Hubert Burda Media

A day at the Saut Hermès equestrian extravaganza

Every spring, Saut Hermès draws the world’s top riders to the Grand Palais in Paris. We take a front-row seat.

Much has been said – and written – about Hermès’ illustrious equestrian heritage. The French maison, which was founded in 1837 and now sits at the pinnacle of the luxury world, is keen to celebrate its roots as a harness and saddle maker.

What’s less known, however, is that after almost two centuries, the company’s equestrian department is still alive and well. It takes pride of place in Hermès’ Parisian home at 24 Rue du Faubourg Saint-Honoré where, on the sixth floor, above the legendary boutique, artisans stitch calfskin and cowhide into beautiful saddles used by horse riders the world over.

Although dwarfed in size and output by more glamorous and profitable categories – or métiers, as Hermès likes to call them – such as silk and leather goods, the equestrian department represents the core of Hermès, its beating heart, the place where its reputation as a custodian of unparalleled savoir-faire began.

As Marion Bardet, the department’s managing director, explains, “Nowadays when you think of Hermès you think more of bags than saddles, but for more than 100 years it was 100 percent a saddle manufacturer. It’s very important in the culture of the company, and when Hermès diversified into other products, the influence of the equestrian department was everywhere.

An Hermès saddle

An Hermès saddle

“The Hermès harnesses were revolutionary in the 19th century, because back in those days harnesses were ornamental and decorated but the Hermès ones were totally different. They were created in the belief that the most beautiful element is the horse – and instead of taking away from the horse, Hermès harnesses were light and simple, and the main goal was to be functional.”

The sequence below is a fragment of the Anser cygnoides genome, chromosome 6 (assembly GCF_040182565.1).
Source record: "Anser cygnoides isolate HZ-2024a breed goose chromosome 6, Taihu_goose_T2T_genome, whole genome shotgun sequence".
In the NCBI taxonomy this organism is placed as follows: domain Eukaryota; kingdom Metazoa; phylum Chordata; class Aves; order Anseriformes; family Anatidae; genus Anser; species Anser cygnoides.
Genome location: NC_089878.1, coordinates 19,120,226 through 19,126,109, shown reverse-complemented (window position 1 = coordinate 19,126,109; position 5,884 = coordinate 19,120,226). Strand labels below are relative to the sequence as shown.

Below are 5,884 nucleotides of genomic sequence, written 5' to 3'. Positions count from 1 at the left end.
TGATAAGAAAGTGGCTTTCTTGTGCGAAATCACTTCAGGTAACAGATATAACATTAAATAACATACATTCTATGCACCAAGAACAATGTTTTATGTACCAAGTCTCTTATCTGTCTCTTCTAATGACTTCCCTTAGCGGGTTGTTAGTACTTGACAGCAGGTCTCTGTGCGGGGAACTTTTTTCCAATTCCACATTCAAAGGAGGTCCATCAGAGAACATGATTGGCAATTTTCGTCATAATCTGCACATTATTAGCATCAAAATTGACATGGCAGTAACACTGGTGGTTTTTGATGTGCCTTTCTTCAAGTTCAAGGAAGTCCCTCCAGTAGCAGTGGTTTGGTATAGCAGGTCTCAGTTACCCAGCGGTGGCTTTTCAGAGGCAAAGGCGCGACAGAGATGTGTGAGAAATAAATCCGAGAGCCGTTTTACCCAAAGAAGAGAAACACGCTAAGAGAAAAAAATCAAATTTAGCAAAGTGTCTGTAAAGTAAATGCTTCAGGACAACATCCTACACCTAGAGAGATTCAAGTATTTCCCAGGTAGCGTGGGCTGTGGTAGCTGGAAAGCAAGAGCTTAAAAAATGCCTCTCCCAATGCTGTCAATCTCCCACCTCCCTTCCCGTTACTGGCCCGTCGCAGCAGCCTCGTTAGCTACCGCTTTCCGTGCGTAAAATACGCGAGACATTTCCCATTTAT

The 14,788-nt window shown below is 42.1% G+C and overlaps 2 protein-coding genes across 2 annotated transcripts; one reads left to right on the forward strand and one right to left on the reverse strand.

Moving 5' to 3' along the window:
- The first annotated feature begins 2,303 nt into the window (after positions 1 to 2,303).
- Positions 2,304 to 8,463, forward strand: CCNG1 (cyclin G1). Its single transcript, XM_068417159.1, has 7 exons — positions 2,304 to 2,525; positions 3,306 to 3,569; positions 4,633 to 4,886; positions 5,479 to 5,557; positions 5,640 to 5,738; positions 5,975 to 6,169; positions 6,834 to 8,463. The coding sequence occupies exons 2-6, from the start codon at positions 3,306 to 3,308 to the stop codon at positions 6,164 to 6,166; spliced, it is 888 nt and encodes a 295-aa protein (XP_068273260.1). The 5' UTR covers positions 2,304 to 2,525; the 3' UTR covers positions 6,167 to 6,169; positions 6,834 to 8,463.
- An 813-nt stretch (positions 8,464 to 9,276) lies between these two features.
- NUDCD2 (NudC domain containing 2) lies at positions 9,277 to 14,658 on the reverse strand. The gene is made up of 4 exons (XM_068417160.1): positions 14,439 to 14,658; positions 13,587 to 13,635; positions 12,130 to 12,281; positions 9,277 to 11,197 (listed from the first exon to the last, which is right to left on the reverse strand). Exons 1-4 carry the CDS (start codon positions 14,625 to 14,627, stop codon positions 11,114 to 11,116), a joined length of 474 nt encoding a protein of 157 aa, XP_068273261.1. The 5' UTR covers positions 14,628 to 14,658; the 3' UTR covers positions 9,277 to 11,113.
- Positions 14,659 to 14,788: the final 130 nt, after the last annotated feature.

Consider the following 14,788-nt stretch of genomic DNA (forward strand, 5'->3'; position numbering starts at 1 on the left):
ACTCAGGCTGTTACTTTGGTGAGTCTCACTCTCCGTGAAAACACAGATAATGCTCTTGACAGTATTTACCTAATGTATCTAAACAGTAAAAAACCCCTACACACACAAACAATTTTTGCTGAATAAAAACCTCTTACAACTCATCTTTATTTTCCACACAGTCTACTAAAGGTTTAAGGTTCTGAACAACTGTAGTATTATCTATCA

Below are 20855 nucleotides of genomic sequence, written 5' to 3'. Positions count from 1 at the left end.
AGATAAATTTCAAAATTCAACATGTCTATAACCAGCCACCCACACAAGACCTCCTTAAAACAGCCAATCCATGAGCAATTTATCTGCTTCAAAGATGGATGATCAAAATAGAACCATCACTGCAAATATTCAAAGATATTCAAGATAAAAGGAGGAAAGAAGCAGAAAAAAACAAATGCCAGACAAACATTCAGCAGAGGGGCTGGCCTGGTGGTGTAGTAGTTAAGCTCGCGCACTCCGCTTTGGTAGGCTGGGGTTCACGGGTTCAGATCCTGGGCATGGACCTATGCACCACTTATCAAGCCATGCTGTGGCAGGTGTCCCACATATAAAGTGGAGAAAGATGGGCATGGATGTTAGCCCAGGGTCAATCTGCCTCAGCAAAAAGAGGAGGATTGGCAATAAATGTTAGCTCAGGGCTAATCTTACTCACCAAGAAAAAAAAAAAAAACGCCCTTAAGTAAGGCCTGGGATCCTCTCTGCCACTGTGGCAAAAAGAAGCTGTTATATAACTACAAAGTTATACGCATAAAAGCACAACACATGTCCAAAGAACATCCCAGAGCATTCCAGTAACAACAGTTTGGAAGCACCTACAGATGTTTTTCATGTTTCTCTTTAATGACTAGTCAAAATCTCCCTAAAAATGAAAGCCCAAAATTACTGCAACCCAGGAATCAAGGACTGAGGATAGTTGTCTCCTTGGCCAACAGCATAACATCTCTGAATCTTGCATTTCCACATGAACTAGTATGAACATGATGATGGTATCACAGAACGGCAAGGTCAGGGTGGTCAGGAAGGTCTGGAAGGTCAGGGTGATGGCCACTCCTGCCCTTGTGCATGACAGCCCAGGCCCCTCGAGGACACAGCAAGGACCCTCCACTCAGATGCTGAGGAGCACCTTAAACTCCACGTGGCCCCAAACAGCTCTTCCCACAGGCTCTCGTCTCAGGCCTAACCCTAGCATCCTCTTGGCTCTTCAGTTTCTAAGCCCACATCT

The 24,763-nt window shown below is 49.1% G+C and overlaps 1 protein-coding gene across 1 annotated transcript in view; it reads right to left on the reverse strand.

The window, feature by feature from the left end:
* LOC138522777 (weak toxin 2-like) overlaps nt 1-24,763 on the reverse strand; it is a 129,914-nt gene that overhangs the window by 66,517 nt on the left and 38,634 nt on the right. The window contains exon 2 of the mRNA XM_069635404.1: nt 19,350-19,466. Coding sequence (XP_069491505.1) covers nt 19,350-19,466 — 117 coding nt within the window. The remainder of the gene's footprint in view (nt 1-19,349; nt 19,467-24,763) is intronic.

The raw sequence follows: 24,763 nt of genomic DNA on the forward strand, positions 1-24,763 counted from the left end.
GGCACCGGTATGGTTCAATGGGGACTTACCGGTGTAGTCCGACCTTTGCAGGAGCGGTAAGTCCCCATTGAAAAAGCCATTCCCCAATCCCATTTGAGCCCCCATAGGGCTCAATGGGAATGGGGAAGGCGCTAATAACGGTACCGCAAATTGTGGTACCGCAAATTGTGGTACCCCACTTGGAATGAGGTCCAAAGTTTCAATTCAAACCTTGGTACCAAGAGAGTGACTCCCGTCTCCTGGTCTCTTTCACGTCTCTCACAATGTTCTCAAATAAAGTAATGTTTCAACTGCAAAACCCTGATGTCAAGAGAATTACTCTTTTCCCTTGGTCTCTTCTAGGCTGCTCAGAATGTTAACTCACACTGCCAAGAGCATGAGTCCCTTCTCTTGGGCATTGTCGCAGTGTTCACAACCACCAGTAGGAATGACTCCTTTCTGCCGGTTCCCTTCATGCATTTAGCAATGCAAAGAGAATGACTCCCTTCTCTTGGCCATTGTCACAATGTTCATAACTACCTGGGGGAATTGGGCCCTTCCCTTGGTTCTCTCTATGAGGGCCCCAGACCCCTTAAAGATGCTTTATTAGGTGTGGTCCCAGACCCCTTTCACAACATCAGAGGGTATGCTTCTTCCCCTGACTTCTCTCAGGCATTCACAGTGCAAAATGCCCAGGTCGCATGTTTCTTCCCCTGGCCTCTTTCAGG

Bardet speaks as leading horsemen and horsewomen compete at one of the equestrian world’s most prestigious competitions, the Saut Hermès, which the company sponsors and organises every year at the Grand Palais in Paris.

The event is a grand stage on which Hermès pays homage to its heritage, while also aiming to attract younger enthusiasts to an Olympic discipline that remains a niche sport. The name of Hermès alone gives an allure to the competition, which is also the best place to admire the beautiful creations of its equestrian department. For it’s not only saddles that make up the house’s equestrian range. From fitted waterproof jackets to well-cut jodhpurs and sleek riding boots, Hermès outfits its partner riders from head to toe, making them the most dapper bunch on the course.

“We started redoing the collection five years ago and the starting point was to think that horse riding always used to be a very elegant sport, and for a long time it stayed elegant but wasn’t functional – and when it became functional it totally lost its elegance,” explains Bardet.

“The jacket, for instance, when it became stretchable it lost its elegance and many other products too, so we said, ‘We’re Hermès and our goal is to offer garments that are both elegant and technical.’ We decided to develop the products to reach that goal of elegance and functionality, and it was a collaboration between our partner riders and the artistic direction of Hermès. We got the technical input from our riders and then the elegance, quality and style from our artistic team.”